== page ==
How do you launch a new networking standard? Once, they just arrived on the desks of engineers. Now networking is part of everyone's lives and even Dixons' sales staff have heard of 802.11, that's no longer good enough. The ground has to be prepared, the marketing message tuned and the product ready to go when people know they want it. It has to have a name, not just a number -- Gigabit Ethernet, Wi-Fi, Bluetooth. And now, say hello to ZigBee.
Also known as 802.15.4 to its friends, ZigBee comes from people like Philips, Motorola and Mattel -- yes, Barbie and HotWheels Mattel -- which should give you a clue that it's not something that Cisco's going to build into its carrier-grade backbone routers anytime soon. ZigBee is a 20 to 200kbps, 800MHz, 900MHz and 2.4GHz wireless networking protocol that's aimed at home control, low-speed computer peripherals, toys, PDAs and other battery-operated devices.
To that end, it's designed to be simple, cheap and very low power, with a ZigBee device running from six months to two years on a pair of AA batteries. The high speeds only work over 10 metres or so -- up to 75m if you use the lower speeds -- but nodes can form a mesh, repeating signals between themselves to give you a much longer range.
ZigBee looks like a good idea, for all the same reasons that Bluetooth initially looked like a good idea. "It's not a network," said the Bluetooth bods at launch, "it's a cable replacement." But nobody was quite serious enough about the non-network bits, and the standard was too complex to be cheap and reliable quickly enough. Things are being sorted out now, yet we're a long way from the five-dollar Bluetooth chip in every mobile phone. ZigBee may escape that fate, not least because the ZigBee hive mind has been watching Bluetooth and taking notes. They seem to be asking the right questions. Unfortunately, they seem a little uncertain about answering them.
The major concerns for any new wireless network are security, coexistence, performance and cost. ZigBee security is particularly fascinating, because the combination of mesh mode and household control raises the possibility that a hacker 20 doors away could set up a wormhole through all the intervening ZigBee nodes and turn your lights out at the most inopportune moment. Coexistence -- well, you remember the fuss about Bluetooth and 802.11b interfering with each other? ZigBee's got to cope with both those standards and the forthcoming 802.11g 55Mbps. The last thing you want is your TV refusing to accept commands from your remote just because next door's downloading another 10MB Windows update. But who to ask?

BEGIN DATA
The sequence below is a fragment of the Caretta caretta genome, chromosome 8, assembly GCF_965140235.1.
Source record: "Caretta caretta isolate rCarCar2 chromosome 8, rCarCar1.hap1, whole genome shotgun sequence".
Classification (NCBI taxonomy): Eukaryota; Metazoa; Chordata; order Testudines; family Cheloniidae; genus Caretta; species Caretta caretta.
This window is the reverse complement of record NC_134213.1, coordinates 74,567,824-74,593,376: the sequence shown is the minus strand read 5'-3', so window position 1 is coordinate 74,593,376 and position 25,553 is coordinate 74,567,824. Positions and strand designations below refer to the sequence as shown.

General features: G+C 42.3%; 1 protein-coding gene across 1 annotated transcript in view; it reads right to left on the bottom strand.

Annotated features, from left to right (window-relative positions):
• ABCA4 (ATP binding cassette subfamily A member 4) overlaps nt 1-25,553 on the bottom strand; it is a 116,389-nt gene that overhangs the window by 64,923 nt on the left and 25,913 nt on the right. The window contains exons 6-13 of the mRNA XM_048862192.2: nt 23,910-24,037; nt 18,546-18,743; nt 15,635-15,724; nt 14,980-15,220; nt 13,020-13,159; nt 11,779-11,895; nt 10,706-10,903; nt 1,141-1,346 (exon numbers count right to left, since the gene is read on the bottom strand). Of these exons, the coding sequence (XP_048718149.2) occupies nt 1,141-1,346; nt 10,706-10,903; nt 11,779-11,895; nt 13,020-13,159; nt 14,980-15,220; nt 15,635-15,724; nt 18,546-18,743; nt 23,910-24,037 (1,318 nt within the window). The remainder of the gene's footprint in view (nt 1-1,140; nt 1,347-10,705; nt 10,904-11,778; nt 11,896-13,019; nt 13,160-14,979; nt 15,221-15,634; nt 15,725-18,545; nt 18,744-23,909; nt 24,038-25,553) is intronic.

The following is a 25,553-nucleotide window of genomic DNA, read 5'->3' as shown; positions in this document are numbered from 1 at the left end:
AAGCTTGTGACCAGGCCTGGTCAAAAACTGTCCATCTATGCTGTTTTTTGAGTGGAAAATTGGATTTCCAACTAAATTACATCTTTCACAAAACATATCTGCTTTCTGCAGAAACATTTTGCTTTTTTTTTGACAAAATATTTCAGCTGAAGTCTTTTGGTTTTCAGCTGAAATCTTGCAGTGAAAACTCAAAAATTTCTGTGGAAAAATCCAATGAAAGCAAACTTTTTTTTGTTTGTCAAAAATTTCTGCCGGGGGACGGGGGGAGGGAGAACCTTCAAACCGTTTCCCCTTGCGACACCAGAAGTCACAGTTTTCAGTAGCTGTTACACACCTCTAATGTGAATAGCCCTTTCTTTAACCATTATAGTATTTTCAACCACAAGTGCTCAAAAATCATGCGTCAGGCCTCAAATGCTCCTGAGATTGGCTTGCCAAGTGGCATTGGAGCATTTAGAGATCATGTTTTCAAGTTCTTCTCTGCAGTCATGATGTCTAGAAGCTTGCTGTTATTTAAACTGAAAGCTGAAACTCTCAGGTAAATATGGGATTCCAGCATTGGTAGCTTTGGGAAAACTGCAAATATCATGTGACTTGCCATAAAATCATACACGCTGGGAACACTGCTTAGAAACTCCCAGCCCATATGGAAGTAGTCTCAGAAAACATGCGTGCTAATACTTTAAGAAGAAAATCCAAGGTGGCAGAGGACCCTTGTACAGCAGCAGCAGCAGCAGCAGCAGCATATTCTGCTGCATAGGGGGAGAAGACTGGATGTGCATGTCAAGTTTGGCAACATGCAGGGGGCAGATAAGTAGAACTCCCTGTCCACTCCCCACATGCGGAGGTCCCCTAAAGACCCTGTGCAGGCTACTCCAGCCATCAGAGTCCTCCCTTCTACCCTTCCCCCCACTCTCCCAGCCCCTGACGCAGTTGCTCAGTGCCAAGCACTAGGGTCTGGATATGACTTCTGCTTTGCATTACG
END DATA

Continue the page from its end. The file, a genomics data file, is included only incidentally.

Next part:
It's at this point that things got a bit silly for this intrepid hack. A quick Google search showed that the main Web site was www.zigbee.org, thoroughly passworded. Some other references on the Web produced a couple of plausible email addresses within Philips, Motorola and Honeywell, so off went the emails. That was two weeks ago, and I've yet to get an answer to any of the questions -- everyone seems friendly, but there's always someone else who's better equipped to answer my queries, and they'll be along later.
Back to Google, and a quick rootle through the cache reveals that zigbee.org wasn't always closed. Perhaps it got shut because the members-only area, containing many internal and confidential discussions, wasn't always closed either. Meeting minutes as recent as June this year are available to those who are churlish enough to peek. I admit it. I peeked.
So. Here are the answers nobody could give me. Security? Wasn't even started until March this year, progress has been slow. Coexistence is being investigated, but there are no hard facts -- people are worried that "802.11 has the concept that they 'own' 2.4GHz" and "IEEE politics" might get in the way. Lots of technical details, like how to do the low-speed mode, the mesh stuff and the programming model, are still being mulled over. And the marketing? They're worried about that too. There's been a big increase in interest, apparently, but this has been mostly "accidental". And the Web site is "very poor". That's from one of around thirty documents: there are nuggets in each.
All absolutely typical of a work in progress, but something that sits uneasily with reports elsewhere that silicon is almost ready and ZigBee is just about cooked. At least this time we can see the loose ends, rather than find them out over years of frustration a la Bluetooth, but this is hardly the stuff of a rock-solid marketing machine on top of its game. I'd be surprised if we saw any ZigBee kit until at least this time next year. But I look forward to the next big tranche of internal documents finding their way onto the Web. Now, that's what I call networking.
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